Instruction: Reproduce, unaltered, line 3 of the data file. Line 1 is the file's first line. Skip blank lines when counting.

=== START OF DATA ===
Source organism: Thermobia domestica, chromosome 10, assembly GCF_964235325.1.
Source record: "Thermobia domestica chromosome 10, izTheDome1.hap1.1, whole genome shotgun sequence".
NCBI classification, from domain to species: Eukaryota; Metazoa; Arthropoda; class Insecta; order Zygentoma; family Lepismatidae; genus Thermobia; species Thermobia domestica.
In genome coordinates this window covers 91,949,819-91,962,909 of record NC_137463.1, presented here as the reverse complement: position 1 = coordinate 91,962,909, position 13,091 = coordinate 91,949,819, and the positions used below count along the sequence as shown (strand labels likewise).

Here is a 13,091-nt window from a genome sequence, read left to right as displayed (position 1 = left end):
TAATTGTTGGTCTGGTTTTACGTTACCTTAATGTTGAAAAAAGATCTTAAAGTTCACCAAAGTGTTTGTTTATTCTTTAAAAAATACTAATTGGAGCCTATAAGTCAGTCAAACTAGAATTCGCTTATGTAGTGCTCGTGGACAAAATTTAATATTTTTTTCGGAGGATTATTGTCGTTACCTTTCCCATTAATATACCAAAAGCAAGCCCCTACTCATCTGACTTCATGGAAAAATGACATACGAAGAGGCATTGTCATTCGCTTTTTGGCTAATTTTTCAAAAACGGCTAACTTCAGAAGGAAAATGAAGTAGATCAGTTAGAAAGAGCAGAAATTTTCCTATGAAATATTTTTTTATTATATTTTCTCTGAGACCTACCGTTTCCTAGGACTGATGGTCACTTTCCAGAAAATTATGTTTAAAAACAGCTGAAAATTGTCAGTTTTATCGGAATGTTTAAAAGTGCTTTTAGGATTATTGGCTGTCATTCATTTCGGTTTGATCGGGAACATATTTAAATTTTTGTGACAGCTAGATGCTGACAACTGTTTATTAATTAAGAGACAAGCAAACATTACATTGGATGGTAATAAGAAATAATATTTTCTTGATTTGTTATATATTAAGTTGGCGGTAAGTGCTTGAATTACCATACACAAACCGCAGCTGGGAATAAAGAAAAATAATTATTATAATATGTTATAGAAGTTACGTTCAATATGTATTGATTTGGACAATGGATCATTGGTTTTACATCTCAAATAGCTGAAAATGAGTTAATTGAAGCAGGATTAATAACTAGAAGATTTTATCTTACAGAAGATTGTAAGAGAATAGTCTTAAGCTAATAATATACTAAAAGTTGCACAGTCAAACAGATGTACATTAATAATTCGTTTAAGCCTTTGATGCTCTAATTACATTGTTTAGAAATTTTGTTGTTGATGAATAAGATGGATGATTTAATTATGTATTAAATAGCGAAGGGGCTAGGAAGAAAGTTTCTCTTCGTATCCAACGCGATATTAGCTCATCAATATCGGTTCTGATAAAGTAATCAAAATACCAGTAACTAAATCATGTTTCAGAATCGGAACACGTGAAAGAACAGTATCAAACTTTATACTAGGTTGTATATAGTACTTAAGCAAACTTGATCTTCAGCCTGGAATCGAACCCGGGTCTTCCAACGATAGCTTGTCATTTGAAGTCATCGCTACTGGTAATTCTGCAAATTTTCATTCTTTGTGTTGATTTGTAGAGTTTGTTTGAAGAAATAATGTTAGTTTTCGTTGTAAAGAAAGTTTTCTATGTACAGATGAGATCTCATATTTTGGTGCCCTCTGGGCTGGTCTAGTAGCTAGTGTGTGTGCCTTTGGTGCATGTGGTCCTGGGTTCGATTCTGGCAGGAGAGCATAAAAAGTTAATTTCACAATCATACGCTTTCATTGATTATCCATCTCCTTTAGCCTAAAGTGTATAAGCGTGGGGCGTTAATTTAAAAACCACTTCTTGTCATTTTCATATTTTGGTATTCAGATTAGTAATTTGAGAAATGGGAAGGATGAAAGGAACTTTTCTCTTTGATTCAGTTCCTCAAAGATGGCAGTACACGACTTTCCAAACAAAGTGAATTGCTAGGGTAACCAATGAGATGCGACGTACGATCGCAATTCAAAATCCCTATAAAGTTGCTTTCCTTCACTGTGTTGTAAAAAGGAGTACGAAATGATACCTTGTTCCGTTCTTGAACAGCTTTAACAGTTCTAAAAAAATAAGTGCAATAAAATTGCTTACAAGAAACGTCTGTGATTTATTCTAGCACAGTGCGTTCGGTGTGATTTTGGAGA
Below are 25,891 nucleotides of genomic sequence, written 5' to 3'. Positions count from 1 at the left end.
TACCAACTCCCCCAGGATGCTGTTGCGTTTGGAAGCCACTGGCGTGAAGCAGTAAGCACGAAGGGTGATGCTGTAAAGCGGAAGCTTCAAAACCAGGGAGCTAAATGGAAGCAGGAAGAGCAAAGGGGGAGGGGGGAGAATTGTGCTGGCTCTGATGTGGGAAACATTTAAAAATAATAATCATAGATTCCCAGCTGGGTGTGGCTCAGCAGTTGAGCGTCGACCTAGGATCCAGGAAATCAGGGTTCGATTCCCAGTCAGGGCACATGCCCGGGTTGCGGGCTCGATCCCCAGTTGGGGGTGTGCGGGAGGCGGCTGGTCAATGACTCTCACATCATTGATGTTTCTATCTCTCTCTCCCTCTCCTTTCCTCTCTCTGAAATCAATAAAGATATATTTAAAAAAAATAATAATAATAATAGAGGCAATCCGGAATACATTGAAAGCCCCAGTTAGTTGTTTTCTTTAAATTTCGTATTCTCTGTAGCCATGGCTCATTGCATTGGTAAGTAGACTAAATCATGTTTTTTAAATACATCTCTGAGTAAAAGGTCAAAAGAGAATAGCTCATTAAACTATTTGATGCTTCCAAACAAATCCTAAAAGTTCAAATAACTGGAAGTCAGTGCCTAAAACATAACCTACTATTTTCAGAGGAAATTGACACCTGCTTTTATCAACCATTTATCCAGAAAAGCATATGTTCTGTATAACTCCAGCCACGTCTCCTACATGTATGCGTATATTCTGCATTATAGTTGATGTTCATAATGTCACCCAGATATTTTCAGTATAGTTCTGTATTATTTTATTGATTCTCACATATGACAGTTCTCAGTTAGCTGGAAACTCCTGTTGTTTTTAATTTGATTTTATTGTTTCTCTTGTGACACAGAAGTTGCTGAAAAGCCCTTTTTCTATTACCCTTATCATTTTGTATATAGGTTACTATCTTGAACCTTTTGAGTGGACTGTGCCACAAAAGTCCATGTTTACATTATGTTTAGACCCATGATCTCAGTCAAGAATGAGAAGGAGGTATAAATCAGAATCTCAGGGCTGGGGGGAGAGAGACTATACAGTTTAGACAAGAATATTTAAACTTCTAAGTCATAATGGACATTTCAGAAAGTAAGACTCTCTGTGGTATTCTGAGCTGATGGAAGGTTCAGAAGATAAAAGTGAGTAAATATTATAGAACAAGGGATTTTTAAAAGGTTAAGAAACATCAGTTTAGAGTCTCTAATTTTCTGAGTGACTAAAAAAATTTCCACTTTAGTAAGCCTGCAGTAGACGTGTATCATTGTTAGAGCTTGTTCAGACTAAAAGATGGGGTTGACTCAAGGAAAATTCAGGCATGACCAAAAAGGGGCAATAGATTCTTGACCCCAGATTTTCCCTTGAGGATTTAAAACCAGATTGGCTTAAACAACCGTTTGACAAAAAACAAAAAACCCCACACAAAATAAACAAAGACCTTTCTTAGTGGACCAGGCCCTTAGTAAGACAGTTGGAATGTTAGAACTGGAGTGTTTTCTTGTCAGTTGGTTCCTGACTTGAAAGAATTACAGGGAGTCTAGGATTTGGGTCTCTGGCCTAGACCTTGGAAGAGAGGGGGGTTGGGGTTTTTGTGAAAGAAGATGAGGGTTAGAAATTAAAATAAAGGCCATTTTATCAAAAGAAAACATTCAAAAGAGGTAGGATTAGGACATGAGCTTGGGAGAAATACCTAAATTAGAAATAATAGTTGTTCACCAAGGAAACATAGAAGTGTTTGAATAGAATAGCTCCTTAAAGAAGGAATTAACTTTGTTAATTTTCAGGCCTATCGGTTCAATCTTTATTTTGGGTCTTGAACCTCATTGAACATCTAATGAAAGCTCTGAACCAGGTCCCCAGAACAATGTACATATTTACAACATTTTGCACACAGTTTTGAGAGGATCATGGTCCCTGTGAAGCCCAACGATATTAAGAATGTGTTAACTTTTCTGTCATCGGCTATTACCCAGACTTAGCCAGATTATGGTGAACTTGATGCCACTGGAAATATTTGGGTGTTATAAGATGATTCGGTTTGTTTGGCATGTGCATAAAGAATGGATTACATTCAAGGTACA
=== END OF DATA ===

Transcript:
NCBI classification, from domain to species: Eukaryota; Metazoa; Arthropoda; class Insecta; order Zygentoma; family Lepismatidae; genus Thermobia; species Thermobia domestica.